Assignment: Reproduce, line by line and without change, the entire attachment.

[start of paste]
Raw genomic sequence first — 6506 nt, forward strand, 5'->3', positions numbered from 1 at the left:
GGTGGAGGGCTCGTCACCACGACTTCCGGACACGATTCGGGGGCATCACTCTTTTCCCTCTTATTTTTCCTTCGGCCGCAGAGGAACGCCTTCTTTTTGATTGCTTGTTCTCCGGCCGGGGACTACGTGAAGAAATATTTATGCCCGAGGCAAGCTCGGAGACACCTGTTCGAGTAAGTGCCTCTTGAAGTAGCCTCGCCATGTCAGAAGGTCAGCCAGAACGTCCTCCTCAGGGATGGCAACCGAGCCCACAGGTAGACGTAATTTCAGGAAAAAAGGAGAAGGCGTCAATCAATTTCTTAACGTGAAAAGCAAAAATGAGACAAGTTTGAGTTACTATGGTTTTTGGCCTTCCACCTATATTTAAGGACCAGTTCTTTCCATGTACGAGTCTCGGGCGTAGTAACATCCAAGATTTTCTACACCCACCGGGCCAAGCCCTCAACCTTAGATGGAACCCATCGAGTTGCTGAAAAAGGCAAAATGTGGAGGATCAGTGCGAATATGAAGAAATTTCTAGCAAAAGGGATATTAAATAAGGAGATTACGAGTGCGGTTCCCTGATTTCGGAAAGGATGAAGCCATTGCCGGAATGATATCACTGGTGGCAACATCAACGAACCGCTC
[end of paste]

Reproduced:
Raw genomic sequence first — 6506 nt, forward strand, 5'->3', positions numbered from 1 at the left:
GGTGGAGGGCTCGTCACCACGACTTCCGGACACGATTCGGGGGCATCACTCTTTTCCCTCTTATTTTTCCTTCGGCCGCAGAGGAACGCCTTCTTTTTGATTGCTTGTTCTCCGGCCGGGGACTACGTGAAGAAATATTTATGCCCGAGGCAAGCTCGGAGACACCTGTTCGAGTAAGTGCCTCTTGAAGTAGCCTCGCCATGTCAGAAGGTCAGCCAGAACGTCCTCCTCAGGGATGGCAACCGAGCCCACAGGTAGACGTAATTTCAGGAAAAAAGGAGAAGGCGTCAATCAATTTCTTAACGTGAAAAGCAAAAATGAGACAAGTTTGAGTTACTATGGTTTTTGGCCTTCCACCTATATTTAAGGACCAGTTCTTTCCATGTACGAGTCTCGGGCGTAGTAACATCCAAGATTTTCTACACCCACCGGGCCAAGCCCTCAACCTTAGATGGAACCCATCGAGTTGCTGAAAAAGGCAAAATGTGGAGGATCAGTGCGAATATGAAGAAATTTCTAGCAAAAGGGATATTAAATAAGGAGATTACGAGTGCGGTTCCCTGATTTCGGAAAGGATGAAGCCATTGCCGGAATGATATCACTGGTGGCAACATCAACGAACCGCTC